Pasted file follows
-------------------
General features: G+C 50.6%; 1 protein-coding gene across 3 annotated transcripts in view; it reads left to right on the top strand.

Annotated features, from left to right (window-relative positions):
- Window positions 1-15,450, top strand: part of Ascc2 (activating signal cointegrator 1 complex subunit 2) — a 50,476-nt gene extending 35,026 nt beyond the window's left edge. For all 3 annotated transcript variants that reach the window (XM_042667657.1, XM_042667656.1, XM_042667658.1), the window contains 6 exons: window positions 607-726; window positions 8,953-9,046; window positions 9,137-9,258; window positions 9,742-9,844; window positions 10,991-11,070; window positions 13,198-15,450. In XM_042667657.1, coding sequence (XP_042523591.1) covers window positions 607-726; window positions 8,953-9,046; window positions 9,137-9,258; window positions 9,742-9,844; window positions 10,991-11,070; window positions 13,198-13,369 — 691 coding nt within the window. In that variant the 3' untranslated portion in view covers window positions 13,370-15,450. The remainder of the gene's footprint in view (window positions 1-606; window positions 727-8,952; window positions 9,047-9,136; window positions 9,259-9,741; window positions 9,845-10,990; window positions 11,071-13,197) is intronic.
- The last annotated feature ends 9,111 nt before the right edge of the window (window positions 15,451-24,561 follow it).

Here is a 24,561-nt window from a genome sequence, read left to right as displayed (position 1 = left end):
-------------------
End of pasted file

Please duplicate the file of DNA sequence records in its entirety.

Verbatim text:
General features: G+C 50.6%; 1 protein-coding gene across 3 annotated transcripts in view; it reads left to right on the top strand.

Annotated features, from left to right (window-relative positions):
- Window positions 1-15,450, top strand: part of Ascc2 (activating signal cointegrator 1 complex subunit 2) — a 50,476-nt gene extending 35,026 nt beyond the window's left edge. For all 3 annotated transcript variants that reach the window (XM_042667657.1, XM_042667656.1, XM_042667658.1), the window contains 6 exons: window positions 607-726; window positions 8,953-9,046; window positions 9,137-9,258; window positions 9,742-9,844; window positions 10,991-11,070; window positions 13,198-15,450. In XM_042667657.1, coding sequence (XP_042523591.1) covers window positions 607-726; window positions 8,953-9,046; window positions 9,137-9,258; window positions 9,742-9,844; window positions 10,991-11,070; window positions 13,198-13,369 — 691 coding nt within the window. In that variant the 3' untranslated portion in view covers window positions 13,370-15,450. The remainder of the gene's footprint in view (window positions 1-606; window positions 727-8,952; window positions 9,047-9,136; window positions 9,259-9,741; window positions 9,845-10,990; window positions 11,071-13,197) is intronic.
- The last annotated feature ends 9,111 nt before the right edge of the window (window positions 15,451-24,561 follow it).

Here is a 24,561-nt window from a genome sequence, read left to right as displayed (position 1 = left end):